Perhaps you’re still saying, “This just doesn’t make sense to me.” I would suggest that the reason it doesn’t make sense is because you and I don’t have enough sense for God’s sense to make sense. If I had a million dollars and decided that I would give $50,000 each to ten people just because I wanted to, would there be any basis at all for someone who didn’t get $50,000 to accuse me of injustice? Of course not! I didn’t owe the money to anyone. That I gave any of it away at all was a matter of my own choice. The only thing I could legitimately be accused of is selective mercy, and God apparently doesn’t mind being accused of that. Now, had I given money only to good-looking, white males with college degrees I still couldn’t be accused of injustice, though my goodness might be questioned. But God hasn’t limited His mercy to any group, not even to the group He called as His chosen nation. He has shown mercy to some from every tribe, tongue, people, nation, class, age level, and gender (see Rev 5:9). Divine choice doesn’t call into question God’s justice; rather, it demonstrates His mercy.
[God’s choice is a matter of His merciful character. A second great truth is . . .]
God is sovereign in the actions He takes and gracious in withholding wrath or extending glory. Paul writes in 9:19: “You will say to me then, ‘Why does He still find fault? For who resists His will?’”35 This is the exact question we are tempted to raise at this point. We might also be tempted to follow up this question with: “How can God blame people for rejecting Him if He did not choose them?” Or, if God hardens people then why does He blame them for being hard? Now this is a great spot for Paul to include an apology or strong word of explanation. But he does neither.36 He doesn’t try to soften his teaching nor does he feel the need to clarify or defend what he has previously taught regarding election. Don’t miss this! The question in 9:19 is only valid if the premise is valid. The premise of the question is that God is sovereign, and that He does choose to save some but not others. If the premise was wrong, then Paul would have corrected it here and now. But he doesn’t correct the premise. This further confirms that he is teaching the doctrine of individual election.
Paul even indicts the questioner for talking back to God: “On the contrary, who are you, O man, who answers back to God?37 The question and the questioner are out of order. It’s a question that no one has a right to ask. We cannot approach God as though He were an equal or as if He had to answer to us. He is under no obligation to give us any answers at all. This is graphically illustrated for us in the book of Job. The book begins with a glimpse into heaven when Satan asks God’s permission to sift Job. The Lord grants Satan permission to do anything short of killing Job. For the next thirty-seven chapters Job goes through every type of trial imaginable. At the end of that time, God comes to Job and says to him essentially the same thing that Paul says here in these verses: “Who are you to answer back to God?”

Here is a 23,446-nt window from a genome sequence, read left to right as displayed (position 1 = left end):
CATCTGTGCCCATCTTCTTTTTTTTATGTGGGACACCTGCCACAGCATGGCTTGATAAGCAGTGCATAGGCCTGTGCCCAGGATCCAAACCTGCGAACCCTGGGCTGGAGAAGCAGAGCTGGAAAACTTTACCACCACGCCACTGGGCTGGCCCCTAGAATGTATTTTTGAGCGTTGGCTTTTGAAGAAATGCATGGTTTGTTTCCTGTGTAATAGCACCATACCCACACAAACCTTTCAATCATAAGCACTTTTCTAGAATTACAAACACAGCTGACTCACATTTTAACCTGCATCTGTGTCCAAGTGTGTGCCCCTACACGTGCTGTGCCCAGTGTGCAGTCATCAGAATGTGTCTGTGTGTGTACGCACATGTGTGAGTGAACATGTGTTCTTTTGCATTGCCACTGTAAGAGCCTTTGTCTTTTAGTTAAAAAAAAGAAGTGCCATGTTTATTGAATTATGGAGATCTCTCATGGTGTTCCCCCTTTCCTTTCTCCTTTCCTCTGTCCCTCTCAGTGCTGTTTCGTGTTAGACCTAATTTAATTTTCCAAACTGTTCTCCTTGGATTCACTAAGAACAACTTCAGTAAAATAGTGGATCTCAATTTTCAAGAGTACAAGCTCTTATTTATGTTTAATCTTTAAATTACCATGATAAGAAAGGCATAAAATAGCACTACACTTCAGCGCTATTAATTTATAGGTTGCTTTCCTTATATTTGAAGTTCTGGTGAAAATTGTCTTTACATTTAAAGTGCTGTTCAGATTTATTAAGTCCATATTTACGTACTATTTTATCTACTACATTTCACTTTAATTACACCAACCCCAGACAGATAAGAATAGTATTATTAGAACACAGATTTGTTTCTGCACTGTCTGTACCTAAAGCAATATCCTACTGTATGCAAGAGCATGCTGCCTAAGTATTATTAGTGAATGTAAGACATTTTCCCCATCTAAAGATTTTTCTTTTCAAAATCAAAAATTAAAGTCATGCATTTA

What a great reminder to Let God be God. There are certain jobs that I’m not qualified for. One such job is anything dealing with automotive care. I can change my own oil, but that’s about it. Since I lack the necessary knowledge and skills, I have no right to tell an auto mechanic how to do his job. Likewise, I can’t walk into the home of another man or woman and change the rules of that household. I don’t own the place. Similarly, I don’t own this world. God does; and, He has a right to call the shots.38
Paul backs up his theology with an Old Testament illustration. In 9:20b-21 he says: “The thing molded will not say to the molder, ‘Why did you make me like this,’ will it? Or does not the potter have a right over the clay, to make from the same lump one vessel39 for honorable use and another for common40 use?”41 These verses are some serious “smack down.” Paul says, “Shut your mouth!” He puts you and me in our place! Paul is trying to hammer home the point that God is wholly unaccountable for His dealings with us.42 This is illustrated in the matter of the potter and the clay. Doesn’t the potter have the right to take a lump of clay, divide it in half, take half of the lump to make a beautiful vessel that is designed for display in a living room, and take the other half to make a slop jar or something for the kitchen? Doesn’t he have this right? Yes, he does. The potter has the right to do with the clay as he wishes. Does clay ever talk back to the potter? Of course not! In Paul’s analogy, sinful humankind is the lump of clay, which is sinful through and through. There is no neutrality in man—he is an enemy of God. So the question is not, “Why are some made to dishonor?” because dishonor is the natural state of the clay. The question is rather, “Why are some selected for honor?” Paul wants us to realize that we’re not the customers, we’re not the critics . . . we’re the clay!43 And the potter always has full right over the vessels that he creates.44
On an intensely practical note: Have you given “Potter’s Rights” to the Lord for how He made you, your personality, your looks, your physical makeup, your abilities and skills, your intellect, and the opportunities of your life?45 Are you content with who God has made you to be and what He is doing in your life? Do you want to be like someone else, or do you want to have something more? You and I must realize that God has the right to do whatever He wants to us and in us and through us and with us.46 We must submit ourselves fully to His use and let God be God over our lives.